As Nnamdi Kanu turns into a fugitive, on the run from the Nigerian military who raided his home in Afaraukwu, Abia State last week, a fierce debate is raging among those who supported his separatist cause.
Kanu is the self-appointed leader of the Indigenous People of Biafra (IPOB), advocating the secession of southeast Nigeria, who are majority Igbos, from the rest of the country. He seemed to have grown into almost mythical status following his arrest in October 2015, long detention and release on bail in April this year.
Since he came out from Kuje Prison, Kanu has drawn massive crowds at pro-Biafran rallies and many so-called Igbo leaders and politicians have been falling over themselves to pay homage, hoping some of Kanu’s stardust would rub off on them.
The army’s attack on Kanu’s home, his apparent escape and subsequent declaration by the military that IPOB is a “militant terrorist organisation”, seem to be game changers. No one is quite sure about the number of casualties from the raid. But several people, who are sympathetic to the Biafran cause, have started questioning whether IPOB supporters killed by the army have died in vain.
One such person is a Biafran activist, who spoke to Naijiant.com yesterday evening. He was very bitter about Kanu’s “stubbornness”, which the activist believes has “set the Biafran cause back several years”. He claimed he sent a memo to Kanu, after the IPOB leader was released from prison. The memo articulated a “way forward” for Igbos in Nigeria, involving “intellectuals” and “respected elders”. The activist advised Kanu to “carry everyone along”.
He claimed in the memo that 60% of Igbos supported Biafra, but 40% didn’t. Therefore it was necessary for the Biafran dream to be parked until all dissenters were brought on-board. Instead of campaigning for separation, he advised Kanu to work with Igbo “intellectuals” and “respected elders” such as former vice president Alex Ekwueme, constitutional lawyer and professor Ben Nwabueze and others to articulate a “restructuring” programme for Nigeria that would lead to the “development” of the southeast region.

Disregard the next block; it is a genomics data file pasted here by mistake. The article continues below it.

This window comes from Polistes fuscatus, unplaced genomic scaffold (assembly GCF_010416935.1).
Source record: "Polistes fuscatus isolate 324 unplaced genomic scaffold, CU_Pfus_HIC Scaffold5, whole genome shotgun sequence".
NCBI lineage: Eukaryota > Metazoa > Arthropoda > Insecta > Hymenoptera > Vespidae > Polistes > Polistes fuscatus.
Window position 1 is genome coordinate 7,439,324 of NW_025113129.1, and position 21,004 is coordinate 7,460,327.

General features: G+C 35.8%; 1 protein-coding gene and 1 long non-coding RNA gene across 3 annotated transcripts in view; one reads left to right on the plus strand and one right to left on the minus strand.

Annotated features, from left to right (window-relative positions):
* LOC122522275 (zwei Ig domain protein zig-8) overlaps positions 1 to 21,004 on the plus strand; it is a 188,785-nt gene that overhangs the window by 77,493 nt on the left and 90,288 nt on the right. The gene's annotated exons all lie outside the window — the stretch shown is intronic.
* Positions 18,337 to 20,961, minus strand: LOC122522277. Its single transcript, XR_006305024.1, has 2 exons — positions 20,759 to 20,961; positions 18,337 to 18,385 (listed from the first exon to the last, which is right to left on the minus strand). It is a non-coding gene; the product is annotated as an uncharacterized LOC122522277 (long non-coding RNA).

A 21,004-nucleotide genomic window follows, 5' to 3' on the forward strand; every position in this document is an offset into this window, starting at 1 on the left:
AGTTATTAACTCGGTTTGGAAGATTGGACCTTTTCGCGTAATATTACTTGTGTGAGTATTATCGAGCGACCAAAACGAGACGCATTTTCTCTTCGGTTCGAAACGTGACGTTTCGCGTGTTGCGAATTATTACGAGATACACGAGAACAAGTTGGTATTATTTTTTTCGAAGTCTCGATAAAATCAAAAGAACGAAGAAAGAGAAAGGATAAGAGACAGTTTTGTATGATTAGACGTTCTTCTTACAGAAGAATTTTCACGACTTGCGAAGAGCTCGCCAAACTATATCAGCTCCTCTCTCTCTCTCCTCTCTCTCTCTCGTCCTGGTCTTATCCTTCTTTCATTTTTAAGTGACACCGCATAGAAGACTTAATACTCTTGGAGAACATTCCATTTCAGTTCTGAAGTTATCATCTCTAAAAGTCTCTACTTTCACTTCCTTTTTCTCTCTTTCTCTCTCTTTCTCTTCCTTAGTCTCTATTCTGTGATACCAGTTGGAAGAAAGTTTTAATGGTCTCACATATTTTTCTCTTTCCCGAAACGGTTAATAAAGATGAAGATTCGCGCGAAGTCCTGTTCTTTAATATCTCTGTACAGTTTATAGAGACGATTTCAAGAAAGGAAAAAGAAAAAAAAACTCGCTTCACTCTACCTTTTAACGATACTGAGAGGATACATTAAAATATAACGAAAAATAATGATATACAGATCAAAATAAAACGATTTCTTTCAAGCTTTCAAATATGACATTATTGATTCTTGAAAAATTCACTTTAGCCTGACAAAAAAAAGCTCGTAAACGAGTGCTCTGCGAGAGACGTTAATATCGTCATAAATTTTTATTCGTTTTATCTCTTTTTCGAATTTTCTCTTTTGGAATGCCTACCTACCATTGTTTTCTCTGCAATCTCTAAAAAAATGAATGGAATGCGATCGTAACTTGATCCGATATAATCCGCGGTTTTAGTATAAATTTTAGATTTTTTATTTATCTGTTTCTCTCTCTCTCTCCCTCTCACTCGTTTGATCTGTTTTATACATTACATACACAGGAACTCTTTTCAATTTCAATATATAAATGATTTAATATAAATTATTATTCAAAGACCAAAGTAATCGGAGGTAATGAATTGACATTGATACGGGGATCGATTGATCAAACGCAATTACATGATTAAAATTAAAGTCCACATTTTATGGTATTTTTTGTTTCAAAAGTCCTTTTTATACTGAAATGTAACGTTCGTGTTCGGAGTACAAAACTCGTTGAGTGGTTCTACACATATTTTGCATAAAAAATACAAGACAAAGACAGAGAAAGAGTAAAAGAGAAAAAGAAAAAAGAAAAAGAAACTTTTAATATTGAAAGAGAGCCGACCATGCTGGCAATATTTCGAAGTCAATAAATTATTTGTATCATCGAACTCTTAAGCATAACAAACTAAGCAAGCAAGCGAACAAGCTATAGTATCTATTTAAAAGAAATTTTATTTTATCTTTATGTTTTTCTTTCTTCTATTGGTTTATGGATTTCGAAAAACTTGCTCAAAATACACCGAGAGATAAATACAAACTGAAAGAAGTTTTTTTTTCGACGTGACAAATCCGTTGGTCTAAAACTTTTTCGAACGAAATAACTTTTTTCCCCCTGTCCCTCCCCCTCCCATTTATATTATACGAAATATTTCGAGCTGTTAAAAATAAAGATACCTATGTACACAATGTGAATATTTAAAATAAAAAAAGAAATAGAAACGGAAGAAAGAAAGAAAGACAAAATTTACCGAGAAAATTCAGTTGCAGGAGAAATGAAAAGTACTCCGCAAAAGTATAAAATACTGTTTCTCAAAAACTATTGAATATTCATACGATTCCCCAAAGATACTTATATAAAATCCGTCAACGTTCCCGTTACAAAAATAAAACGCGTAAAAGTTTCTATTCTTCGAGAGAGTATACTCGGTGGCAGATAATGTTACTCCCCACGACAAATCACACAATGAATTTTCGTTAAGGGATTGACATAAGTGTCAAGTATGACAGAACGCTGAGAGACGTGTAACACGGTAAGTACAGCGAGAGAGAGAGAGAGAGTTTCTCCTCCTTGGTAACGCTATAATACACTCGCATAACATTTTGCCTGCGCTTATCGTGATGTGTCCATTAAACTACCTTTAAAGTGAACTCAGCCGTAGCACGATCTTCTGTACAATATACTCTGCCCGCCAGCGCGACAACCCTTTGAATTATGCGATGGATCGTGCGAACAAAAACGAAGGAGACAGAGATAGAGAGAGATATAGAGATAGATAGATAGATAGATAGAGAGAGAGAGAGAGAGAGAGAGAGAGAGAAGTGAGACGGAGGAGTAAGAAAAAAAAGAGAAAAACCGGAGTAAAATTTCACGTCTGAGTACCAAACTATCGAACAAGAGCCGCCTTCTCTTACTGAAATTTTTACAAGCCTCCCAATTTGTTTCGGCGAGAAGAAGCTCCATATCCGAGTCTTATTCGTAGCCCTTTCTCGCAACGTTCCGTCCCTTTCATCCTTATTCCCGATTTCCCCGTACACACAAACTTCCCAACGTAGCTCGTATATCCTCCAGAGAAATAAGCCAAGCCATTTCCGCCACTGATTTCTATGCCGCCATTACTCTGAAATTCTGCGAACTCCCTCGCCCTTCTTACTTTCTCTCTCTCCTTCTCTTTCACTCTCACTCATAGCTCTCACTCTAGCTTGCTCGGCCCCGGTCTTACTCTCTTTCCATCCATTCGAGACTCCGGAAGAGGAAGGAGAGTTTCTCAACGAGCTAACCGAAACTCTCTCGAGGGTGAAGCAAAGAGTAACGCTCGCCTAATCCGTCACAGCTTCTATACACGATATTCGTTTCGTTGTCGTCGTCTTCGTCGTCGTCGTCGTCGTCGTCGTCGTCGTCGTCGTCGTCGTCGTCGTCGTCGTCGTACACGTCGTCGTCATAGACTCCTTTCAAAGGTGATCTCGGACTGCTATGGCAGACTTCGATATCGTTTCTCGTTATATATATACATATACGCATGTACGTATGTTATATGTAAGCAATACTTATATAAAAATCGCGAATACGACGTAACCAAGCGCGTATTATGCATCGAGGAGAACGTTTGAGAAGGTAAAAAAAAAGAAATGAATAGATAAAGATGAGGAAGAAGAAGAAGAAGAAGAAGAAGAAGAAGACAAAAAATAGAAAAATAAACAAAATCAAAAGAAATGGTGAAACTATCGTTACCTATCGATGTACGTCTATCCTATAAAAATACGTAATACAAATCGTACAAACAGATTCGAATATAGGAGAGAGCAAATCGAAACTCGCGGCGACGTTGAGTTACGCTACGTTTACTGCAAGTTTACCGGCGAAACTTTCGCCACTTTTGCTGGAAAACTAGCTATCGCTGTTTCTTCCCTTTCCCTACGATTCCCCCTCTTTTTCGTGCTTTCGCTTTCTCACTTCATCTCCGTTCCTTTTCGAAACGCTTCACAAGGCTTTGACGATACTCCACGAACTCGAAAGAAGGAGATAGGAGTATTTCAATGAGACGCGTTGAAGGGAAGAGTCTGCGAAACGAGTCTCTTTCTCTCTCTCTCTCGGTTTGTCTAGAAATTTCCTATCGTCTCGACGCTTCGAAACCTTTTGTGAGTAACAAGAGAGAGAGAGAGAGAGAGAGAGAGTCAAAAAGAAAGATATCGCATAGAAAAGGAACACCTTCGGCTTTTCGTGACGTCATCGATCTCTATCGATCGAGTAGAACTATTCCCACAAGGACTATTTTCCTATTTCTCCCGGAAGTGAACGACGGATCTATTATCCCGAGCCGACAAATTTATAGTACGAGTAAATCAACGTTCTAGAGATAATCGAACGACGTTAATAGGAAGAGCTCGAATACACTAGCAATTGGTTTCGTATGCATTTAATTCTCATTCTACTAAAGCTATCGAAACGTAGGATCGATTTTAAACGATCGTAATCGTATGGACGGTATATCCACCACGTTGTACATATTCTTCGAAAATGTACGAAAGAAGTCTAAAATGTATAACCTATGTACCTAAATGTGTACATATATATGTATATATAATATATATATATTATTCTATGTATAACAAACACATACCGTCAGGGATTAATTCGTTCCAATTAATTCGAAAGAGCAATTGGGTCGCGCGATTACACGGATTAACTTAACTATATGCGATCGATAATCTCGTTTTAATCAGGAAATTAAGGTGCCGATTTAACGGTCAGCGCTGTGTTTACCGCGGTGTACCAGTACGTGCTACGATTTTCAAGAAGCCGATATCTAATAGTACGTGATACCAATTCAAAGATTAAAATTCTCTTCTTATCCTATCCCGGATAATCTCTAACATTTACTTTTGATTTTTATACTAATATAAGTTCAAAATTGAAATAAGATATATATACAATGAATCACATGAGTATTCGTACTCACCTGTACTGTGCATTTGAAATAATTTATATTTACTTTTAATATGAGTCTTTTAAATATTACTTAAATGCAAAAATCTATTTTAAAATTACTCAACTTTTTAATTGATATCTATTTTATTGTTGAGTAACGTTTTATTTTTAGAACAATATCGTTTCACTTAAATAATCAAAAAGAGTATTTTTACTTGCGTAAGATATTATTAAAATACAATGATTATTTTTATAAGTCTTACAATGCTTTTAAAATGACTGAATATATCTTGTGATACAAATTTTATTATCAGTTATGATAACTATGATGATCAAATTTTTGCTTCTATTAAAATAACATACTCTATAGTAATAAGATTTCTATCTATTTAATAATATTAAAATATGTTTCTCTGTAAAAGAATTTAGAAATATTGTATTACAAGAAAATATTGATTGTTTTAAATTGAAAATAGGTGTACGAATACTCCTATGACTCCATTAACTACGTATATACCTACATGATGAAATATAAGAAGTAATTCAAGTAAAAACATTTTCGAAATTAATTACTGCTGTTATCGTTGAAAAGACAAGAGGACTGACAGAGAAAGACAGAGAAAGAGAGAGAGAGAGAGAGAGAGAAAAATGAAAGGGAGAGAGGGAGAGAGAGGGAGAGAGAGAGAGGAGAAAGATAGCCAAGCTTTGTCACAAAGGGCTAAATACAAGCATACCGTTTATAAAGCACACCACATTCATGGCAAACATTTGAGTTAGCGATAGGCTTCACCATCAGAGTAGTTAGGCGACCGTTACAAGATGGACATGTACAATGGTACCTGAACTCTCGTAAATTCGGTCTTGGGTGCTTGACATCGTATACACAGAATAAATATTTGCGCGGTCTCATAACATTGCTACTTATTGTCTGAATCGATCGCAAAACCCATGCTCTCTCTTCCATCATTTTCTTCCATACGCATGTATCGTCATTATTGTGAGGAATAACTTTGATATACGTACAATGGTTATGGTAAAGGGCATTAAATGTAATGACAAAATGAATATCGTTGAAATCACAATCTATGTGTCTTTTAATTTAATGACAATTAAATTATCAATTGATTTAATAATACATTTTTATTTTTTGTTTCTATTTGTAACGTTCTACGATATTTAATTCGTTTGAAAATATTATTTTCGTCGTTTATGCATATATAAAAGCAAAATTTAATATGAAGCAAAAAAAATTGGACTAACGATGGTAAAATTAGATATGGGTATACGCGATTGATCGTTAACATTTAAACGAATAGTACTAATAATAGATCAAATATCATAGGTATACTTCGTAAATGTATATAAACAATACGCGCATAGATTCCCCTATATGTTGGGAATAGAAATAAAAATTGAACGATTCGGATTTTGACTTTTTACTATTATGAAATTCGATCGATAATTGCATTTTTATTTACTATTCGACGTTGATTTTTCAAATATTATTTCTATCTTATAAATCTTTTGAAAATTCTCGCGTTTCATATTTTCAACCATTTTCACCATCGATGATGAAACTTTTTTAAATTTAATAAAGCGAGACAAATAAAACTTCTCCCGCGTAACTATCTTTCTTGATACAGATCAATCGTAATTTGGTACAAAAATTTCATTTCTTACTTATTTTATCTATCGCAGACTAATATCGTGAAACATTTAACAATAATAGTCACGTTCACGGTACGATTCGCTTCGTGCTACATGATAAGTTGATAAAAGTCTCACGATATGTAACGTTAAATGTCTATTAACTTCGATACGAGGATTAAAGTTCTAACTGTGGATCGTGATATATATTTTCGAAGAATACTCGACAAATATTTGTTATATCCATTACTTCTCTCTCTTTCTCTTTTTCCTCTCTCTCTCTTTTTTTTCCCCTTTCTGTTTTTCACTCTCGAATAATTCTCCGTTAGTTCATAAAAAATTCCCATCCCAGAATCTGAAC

The activist was disappointed when Kanu ignored his advice. He said the adulation from supporters got to Kanu’s head and he started acting like a demigod. The activist was disgusted with Kanu and the IPOB followers that genuflected before him. He went on to say “I believe in Biafra. I’m Biafra through and through. But Kanu was the wrong man to lead the movement.”
To buttress this point he claimed that Kanu lacked the intellect, character and disposition for leadership. He said “this was a guy that didn’t amount to much before he became involved in Radio Biafra”. Radio Biafra was an online station from where Kanu, then based in London, rose to infamy as a shock jock before his arrest during a visit to Nigeria. The pro-Biafran activist said Kanu had worked in Dublin, Ireland as a cleaner before getting the Radio Biafra gig.
It is not quite clear how the events of the past few days will pan out, with IPOB labelled a terrorist group and their leader on the run. But the activist, once one of Kanu’s strongest allies, now believes that the movement is on the ropes and it would be a struggle to recover.